On the Android side there have been various fixes here and there, but the major areas of change are improved test coverage as well as full GATT over BR/EDR support.
Today is the day we celebrate our independence… from bluedroid This is the first BlueZ release that offers full feature parity as a drop-in replacement to what comes as part of Android by default. The biggest latest additions have been HID over GATT (HoG) and Health Device Profile (HDP) support. The development of the Android support is of course by no means over – we’ll continue improving it just like the rest of BlueZ – but the full set of features is now there. It’s also notable that for all of the supported features we have full qualification documentation, from needed PIXIT and PICS values to instructions on how to pass each test case with the PTS.
Besides Android related changes there are also fixes and other improvements throughout the tree. There were several HoG fixes to improve reconnections as well as fixes to bluetoothctl to allow using it for scripting.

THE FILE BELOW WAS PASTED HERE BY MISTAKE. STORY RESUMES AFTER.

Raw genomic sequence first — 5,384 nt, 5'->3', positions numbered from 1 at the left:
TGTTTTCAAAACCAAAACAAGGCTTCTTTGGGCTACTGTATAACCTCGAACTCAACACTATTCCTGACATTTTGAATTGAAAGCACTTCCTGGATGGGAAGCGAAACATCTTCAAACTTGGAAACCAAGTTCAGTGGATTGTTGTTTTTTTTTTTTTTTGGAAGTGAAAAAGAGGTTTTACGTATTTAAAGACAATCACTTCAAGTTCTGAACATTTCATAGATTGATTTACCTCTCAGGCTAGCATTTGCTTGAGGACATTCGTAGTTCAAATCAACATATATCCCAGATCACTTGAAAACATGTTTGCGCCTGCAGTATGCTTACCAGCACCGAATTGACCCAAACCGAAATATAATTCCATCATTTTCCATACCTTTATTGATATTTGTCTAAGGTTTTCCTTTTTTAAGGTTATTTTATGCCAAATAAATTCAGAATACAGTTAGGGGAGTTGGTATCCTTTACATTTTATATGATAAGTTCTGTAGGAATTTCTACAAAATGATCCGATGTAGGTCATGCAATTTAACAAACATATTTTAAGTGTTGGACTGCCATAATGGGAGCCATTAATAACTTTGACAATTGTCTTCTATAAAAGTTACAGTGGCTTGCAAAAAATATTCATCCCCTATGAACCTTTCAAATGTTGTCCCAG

An important detail of this release is that it supports several new features that are on their way to the 3.17 kernel (today testable e.g. with the bluetooth-next tree). Perhaps the most important one of these is LE passive scanning. When run on a kernel that supports it, instead of doing a kind of “fake” background scanning using the Start Discovery command, bluetoothd will now tell the kernel the relevant information and the kernel will then commence passive scanning for devices. This is particularly important since active scanning (triggered by Start Discovery) is both wasteful of resources and can cause interoperability issues with devices that use direct advertising (like several LE mice do).
For non-Android related parts this is mostly a bug-fix release with minor fixes here and there as well as improved handling of PS3 controllers.
On the Android side we’ve now got improved support for GATT, HoG (HID over GATT) and the Multi Profile Specification. There is now also support for the A2DP aptX codec (however due to licensing the codec itself is not part of the source tree).